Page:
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The Crabby Old Man

Whether it’s a true story or urban myth, this poem I received today is really beautiful. The story goes that when a crabby old man died in the geriatric ward of a nursing home, the nurses went through his things and found this poem scrawled on a piece of paper. The news of the poem spread and it was eventually published in the Christmas edition of the News Magazine of the St. Louis Association for Mental Health. I share it with you now and ask you to ponder its meaning. The next time you meet an older person don’t forget they still have the spirit of a young soul within:

The Crabby Old Man

What do you see nurses? . . .. .. . What do you see?
What are you thinking . . . . . when you’re looking at me?
A crabby old man . . . . . not very wise,
Uncertain of habit . . . . . with faraway eyes?

Who dribbles his food . . . . . and makes no reply.
When you say in a loud voice . . . . . ‘I do wish you’d try!’
Who seems not to notice . . . . . the things that you do.
And forever is losing . . . . . A sock or shoe?

Who, resisting or not . . . . . lets you do as you will,
With bathing and feeding . . . . . The long day to fill?
Is that what you’re thinking? . . . . . Is that what you see?
Then open your eyes, nurse . . . . . you’re not looking at me.

I’ll tell you who I am. . . . . . As I sit here so still,
As I do at your bidding, . . . . . as I eat at your will.
I’m a small child of Ten . . . . . with a father and mother,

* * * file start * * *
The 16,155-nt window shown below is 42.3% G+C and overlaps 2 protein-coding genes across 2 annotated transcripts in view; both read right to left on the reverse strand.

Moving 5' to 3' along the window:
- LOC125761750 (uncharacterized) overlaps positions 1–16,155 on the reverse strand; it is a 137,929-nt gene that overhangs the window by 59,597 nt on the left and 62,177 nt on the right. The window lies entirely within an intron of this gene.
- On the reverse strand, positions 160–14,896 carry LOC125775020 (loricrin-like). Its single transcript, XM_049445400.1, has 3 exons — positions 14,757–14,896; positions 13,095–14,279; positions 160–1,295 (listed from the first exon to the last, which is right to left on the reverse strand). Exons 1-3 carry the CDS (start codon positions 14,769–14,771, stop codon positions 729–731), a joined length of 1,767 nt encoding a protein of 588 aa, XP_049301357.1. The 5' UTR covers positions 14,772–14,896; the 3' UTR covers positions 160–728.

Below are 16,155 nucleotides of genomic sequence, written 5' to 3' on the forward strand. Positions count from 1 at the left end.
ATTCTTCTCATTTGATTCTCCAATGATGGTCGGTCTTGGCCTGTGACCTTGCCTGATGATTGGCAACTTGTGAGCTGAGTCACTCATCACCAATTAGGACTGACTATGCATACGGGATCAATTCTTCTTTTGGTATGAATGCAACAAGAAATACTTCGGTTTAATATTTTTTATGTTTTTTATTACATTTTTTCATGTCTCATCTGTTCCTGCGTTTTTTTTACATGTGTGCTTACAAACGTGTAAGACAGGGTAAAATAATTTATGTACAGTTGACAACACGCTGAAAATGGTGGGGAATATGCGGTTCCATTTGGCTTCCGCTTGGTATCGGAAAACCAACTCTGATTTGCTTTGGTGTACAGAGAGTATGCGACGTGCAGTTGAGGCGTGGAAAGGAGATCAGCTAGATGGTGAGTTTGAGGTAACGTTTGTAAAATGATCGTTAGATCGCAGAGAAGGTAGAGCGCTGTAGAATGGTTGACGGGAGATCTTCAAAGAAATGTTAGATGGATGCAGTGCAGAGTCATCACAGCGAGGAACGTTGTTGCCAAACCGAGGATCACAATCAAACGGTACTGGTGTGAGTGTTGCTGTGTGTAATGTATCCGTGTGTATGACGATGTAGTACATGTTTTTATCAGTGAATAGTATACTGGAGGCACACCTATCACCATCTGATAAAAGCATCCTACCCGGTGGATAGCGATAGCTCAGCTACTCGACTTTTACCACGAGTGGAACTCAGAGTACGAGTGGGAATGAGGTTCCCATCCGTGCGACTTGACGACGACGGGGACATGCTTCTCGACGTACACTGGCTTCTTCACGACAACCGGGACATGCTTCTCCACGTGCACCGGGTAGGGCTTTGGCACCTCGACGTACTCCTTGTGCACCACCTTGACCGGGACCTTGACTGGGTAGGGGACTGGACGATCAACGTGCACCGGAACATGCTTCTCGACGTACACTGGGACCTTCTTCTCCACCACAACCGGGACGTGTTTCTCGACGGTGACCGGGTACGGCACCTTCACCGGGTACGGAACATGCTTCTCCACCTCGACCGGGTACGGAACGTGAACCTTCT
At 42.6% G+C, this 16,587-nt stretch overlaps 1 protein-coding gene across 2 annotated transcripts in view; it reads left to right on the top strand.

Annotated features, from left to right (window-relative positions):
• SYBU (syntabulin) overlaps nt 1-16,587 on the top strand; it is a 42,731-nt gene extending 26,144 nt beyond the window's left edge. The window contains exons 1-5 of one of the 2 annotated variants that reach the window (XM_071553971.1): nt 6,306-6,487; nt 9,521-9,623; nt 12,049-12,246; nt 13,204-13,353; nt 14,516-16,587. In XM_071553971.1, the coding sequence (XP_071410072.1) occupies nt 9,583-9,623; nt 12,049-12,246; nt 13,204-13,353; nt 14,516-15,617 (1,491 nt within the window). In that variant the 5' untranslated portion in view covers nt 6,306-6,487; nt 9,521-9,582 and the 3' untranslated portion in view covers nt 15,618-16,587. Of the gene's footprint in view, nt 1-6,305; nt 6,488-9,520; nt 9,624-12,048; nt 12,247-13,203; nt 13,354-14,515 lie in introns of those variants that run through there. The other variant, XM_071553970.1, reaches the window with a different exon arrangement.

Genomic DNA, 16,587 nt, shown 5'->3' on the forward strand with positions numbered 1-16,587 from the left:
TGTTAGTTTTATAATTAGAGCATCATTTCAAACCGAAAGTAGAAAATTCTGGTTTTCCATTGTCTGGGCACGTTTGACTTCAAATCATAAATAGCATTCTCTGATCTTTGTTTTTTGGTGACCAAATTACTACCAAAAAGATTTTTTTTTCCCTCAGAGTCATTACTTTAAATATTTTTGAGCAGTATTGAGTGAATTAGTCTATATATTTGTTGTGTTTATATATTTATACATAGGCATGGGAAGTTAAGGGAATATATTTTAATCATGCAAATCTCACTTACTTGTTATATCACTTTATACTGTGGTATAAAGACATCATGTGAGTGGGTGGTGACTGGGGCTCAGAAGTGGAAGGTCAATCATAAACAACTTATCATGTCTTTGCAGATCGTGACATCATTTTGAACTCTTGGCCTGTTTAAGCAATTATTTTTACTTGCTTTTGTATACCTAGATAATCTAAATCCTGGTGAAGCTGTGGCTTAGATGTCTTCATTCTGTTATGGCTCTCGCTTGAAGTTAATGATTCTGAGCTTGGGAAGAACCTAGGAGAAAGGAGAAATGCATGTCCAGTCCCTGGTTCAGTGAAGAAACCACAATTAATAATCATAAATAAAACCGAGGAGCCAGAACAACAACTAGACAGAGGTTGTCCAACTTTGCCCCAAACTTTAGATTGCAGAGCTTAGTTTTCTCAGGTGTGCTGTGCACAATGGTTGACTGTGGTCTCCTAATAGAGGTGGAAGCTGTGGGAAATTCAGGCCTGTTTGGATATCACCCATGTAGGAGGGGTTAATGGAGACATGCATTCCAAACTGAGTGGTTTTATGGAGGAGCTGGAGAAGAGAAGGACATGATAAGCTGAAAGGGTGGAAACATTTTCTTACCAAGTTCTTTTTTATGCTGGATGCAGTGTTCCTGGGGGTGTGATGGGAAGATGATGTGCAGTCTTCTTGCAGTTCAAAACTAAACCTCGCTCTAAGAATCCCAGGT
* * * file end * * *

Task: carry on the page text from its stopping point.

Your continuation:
Brothers and sisters . . . . . who love one another.

A young boy of Sixteen . . . . with wings on his feet.
Dreaming that soon now . . . . . a lover he’ll meet.
A groom soon at Twenty . . . . . my heart gives a leap.
Remembering, the vows . . . . . that I promised to keep.

At Twenty-Five, now . . . . . I have young of my own.
Who need me to guide . . . . . And a secure happy home.
A man of Thirty . . . . . My young now grown fast,
Bound to each other . . . . . With ties that should last.

At Forty, my young sons . . .. . . have grown and are gone,
But my woman’s beside me . . . . . to see I don’t mourn.
At Fifty, once more, babies play ’round my knee,
Again, we know children . . . . . My loved one and me.

Dark days are upon me . . . . . my wife is now dead.
I look at the future . . . . . shudder with dread.
For my young are all rearing . . . . . young of their own.
And I think of the years . . . . . and the love that I’ve known.

I’m now an old man . . . . . and nature is cruel.
Tis jest to make old age . . . . . look like a fool.
The body, it crumbles . . . . . grace and vigor, depart.
There is now a stone . . . . where I once had a heart.

But inside this old carcass .. . . . . a young guy still dwells,
And now and again . . . . . my battered heart swells.
I remember the joys . . . . . I remember the pain.
And I’m loving and living . . . . . life over again.

I think of the years, all too few . . . . . gone too fast.
And accept the stark fact . . . . that nothing can last.
So open your eyes, people . . . . . open and see.
Not a crabby old man . . . . Look closer . . . see ME!!

Please share this with others and maybe try to change the way we look at older adults. One day we, too will be sitting and reflecting on how quickly the years have gone by.

2 Comments

  1. Tara says:

    This is so touching and so true. It made me cry. I see how I’m treated the older I get. I’m going to make an effort to be kind and considerate to all people including my elders. As I too am becoming one of them faster than I care to admit!!! Thanks for sharing the poem

  2. V says:

    Why are old men more lonely than old women?

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